Quantifiers: paintings 1978-1997 and prints 1991-1992

September 24, 2015 to January 17, 2016

Quantificateur 1/86, 1986, acrylique sur toile, 183 x 168 cm. Fondation Guido Molinari. Photo : Guy L’Heureux

In 1979, Molinari showed his Quantifiers at the Musée d’art contemporain de Montréal.  Incidentally, this was his first solo showing at an institution whose creation he had strongly advocated at the time. This event occurred more than ten years after the artist’s highly successful participation in the 34th Venice Biennale and in the landmark MOMA exhibition The Responsive Eye.

At first approach, Molinari’s new work held much surprise: in comparison with the paintings produced in the previous decade, the seventeen Quantifiers , somber and often particularly large (three measured some 10 by 20 feet !) are remarkably austere and demanding of the viewer, from whom they require both patient examination and meditative submission. All date from  1978 and 1979. It is worth remembering that after the period from 1963 to 1969 during which he produced paintings comprising evenly spaced vertical bands, Molinari worked his subsequent series within shorter time frames. Almost as if the artist were in a transitory phase – this is true of his experiments with partial columns and checkerboards, which reintroduce horizontality, and with various triangular forms – while looking forward to a new spatial structure in response to expectations both more profound and complex, and more lasting as well.

From this perspective, the body of work constituted by the Quantifiers may  appear as the pursuit by the painter, notably adventurous at the time, of a new train of thought, perhaps less assertive but certainly less predictable. The same approach had marked Molinari’s presentation four years previous of his seductive Triangulaires at the Canadian Cultural Centre in Paris, a series of seven large canvasses which the important art writer Bernard Teyssèdre described in the catalogue as “marvelously balanced compositions playing to unstable rythms, with a chromatism both harmonic and refined”. In other words, the sort of classicism which from time to time marks the work of even the most radical creators. “His recent paintings are deliriously beautiful”, Tessèydre continued at the close of a text which remains one of the best studies of the painter’s work. “What saves them from the charge of being too beautiful, is that they are “deliriously” such. Molinari is only forty years old but his exemplary work has earned him a phase of balanced placidity. At this stage an observer would be hard pressed to guess what new departures were in the offing, except to affirm that Molinari holds many more surprises in store”.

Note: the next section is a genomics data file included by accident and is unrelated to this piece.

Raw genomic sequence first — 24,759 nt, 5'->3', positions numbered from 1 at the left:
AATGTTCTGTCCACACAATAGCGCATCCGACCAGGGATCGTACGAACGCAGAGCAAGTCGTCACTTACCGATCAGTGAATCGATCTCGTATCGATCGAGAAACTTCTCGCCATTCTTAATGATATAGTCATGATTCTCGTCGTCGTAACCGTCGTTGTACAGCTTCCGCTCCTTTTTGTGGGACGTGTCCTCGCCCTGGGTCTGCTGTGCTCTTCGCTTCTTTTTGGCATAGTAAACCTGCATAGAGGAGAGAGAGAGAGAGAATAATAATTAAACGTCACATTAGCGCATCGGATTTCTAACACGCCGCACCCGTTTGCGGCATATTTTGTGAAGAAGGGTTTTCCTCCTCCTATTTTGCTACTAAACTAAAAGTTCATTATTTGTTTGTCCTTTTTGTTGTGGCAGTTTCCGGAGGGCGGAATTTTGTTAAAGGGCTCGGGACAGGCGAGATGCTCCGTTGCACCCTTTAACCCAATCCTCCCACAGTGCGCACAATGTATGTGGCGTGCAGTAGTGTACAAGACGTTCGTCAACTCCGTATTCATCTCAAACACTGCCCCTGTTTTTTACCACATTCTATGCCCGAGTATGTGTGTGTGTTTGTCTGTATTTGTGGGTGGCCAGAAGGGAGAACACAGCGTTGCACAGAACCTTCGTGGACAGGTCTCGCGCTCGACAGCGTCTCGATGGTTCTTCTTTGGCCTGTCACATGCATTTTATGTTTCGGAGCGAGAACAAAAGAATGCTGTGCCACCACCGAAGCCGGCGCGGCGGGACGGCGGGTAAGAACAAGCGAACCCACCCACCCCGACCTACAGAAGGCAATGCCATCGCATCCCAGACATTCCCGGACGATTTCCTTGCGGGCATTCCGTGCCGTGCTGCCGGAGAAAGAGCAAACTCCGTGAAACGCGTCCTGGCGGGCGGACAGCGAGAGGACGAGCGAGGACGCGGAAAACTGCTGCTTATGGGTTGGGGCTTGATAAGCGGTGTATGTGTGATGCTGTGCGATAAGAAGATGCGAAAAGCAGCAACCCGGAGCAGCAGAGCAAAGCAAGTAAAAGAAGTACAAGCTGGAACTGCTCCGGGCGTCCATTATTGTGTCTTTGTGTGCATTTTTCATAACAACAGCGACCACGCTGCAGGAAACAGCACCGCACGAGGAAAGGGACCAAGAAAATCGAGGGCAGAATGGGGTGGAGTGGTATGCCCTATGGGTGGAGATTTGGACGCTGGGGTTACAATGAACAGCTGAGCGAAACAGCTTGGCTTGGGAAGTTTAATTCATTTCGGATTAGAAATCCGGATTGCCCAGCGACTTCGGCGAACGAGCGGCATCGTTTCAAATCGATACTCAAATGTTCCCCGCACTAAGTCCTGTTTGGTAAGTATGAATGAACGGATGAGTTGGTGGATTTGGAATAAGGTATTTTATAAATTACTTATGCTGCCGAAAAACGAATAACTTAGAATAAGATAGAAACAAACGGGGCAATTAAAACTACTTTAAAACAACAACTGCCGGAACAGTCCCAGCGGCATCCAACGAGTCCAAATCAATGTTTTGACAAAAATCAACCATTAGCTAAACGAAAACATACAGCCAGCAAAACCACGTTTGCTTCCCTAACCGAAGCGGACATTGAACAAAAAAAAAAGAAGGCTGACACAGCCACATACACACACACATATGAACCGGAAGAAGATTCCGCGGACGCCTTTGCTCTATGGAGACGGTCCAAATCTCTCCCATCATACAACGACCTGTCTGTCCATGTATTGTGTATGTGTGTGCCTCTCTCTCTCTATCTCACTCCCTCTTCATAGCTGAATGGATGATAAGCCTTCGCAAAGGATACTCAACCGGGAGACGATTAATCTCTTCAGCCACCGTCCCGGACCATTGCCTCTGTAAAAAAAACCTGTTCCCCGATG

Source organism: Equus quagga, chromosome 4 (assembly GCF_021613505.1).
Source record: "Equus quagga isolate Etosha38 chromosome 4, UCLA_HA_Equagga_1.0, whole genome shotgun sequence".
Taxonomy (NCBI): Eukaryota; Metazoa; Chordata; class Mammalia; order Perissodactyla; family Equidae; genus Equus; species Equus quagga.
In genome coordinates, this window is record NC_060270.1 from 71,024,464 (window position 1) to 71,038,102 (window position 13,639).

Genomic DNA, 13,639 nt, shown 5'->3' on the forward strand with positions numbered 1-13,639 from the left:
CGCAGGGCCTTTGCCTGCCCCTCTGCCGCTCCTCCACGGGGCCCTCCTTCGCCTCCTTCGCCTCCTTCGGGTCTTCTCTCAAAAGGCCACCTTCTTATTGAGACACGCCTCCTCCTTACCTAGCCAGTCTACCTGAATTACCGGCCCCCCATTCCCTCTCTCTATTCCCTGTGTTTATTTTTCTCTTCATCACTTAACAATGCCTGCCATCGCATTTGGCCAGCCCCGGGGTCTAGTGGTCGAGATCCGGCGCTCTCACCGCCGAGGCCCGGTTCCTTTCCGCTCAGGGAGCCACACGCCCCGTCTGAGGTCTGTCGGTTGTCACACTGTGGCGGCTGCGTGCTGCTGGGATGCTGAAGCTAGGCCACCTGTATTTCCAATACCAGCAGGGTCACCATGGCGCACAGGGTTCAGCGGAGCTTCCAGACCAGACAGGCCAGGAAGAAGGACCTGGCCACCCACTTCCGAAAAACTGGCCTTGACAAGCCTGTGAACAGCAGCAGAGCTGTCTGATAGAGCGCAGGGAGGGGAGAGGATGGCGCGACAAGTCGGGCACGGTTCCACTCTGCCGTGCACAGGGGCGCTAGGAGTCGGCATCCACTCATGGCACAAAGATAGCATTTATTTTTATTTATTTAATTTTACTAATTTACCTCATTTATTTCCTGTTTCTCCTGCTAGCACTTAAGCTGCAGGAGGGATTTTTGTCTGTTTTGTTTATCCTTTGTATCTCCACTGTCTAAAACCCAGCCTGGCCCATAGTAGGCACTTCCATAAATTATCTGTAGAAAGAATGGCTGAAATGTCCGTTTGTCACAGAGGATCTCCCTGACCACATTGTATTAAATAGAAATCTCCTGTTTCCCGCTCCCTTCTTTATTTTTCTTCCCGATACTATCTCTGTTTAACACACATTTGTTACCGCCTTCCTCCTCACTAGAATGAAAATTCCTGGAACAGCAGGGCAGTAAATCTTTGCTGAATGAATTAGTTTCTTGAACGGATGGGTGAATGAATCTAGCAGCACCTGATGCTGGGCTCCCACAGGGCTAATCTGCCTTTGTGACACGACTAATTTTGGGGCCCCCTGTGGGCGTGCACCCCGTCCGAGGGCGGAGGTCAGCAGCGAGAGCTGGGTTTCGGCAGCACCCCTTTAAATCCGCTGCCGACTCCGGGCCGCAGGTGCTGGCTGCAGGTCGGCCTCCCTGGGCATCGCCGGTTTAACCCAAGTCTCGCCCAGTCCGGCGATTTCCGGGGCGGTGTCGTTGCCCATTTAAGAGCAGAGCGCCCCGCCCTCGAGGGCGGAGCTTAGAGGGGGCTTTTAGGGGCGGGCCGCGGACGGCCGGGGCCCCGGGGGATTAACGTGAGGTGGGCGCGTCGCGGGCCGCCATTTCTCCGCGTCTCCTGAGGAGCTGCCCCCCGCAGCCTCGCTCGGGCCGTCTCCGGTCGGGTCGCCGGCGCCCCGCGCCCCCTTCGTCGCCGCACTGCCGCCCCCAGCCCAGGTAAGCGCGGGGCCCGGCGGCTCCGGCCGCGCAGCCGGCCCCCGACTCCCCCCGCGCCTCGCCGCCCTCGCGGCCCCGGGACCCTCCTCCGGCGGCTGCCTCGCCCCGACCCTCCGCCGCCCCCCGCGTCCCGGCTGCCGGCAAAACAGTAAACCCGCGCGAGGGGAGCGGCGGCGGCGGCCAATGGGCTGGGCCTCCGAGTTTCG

This comment by the most penetrating critic of Molinari’s work had a near-prophetic quality, perhaps derived from a three-month term spent by him in the artist’s studio on Visitation street, while a guest lecturer at the Université de Montreal. “I was surrounded”, he remembered, “by Molinari’s works. One by one, each of his paintings, each of his drawings, was examined by both of us, analyzed, discussed, almost every day, and often for several hours at a time. These clashes of ideas, occasionally ironic, sometimes vehement but always marked by an intense human presence, had become a necessity for me”.  On the other hand, Molinari acquired a true sounding board, something he had not had since Rodolphe de Repentigny played this role in the Fifties.

In short, it was unlikely that anyone could have guessed that Molinari’s pictural language would lead him to the Quantifiers, via the short Trapèzes series in which discrete signs of passage toward a more interior, more intimate universe had already appeared. We are reminded of the tribute to Molinari penned by David Burnett, another highly regarded apologist for Molinari’s work, on the basis of the corpus he had assembled at the MACM in 1979: “For it is one thing to maintain creative integrity in a group of small paintings or drawings: to be able to sustain that intensity over seventeen pictures as large as these is an outcome as remarkable as it is moving”. The adventure , marked by series in red and then in blue (“my mystical period”, Molinari will say with a smile), will last for a good twenty years, by far the longest stretch of work in the artist’s experience, with some highlights which are certain to seduce the viewer, including the four red panels of Danse soupir presented at his studio in 1987, and the seven blue components of Vent bleu, at the MACM in 1997.

At the Guido Molinari Foundation we have always had a weakness for these works which do not openly surrender, but which constitute as many ambiguities, as Roald Nasgaard correctly perceived  : « We never arrive at a definition for the discrete form, but always to the dissolution of the form: a continuous suspense which may lead the pessimist to spiritual despair or, for the optimist, open the door to new possibilities”. (1995 MACM catalogue)

– Gilles Daigneault

Read the exhibition flyer below: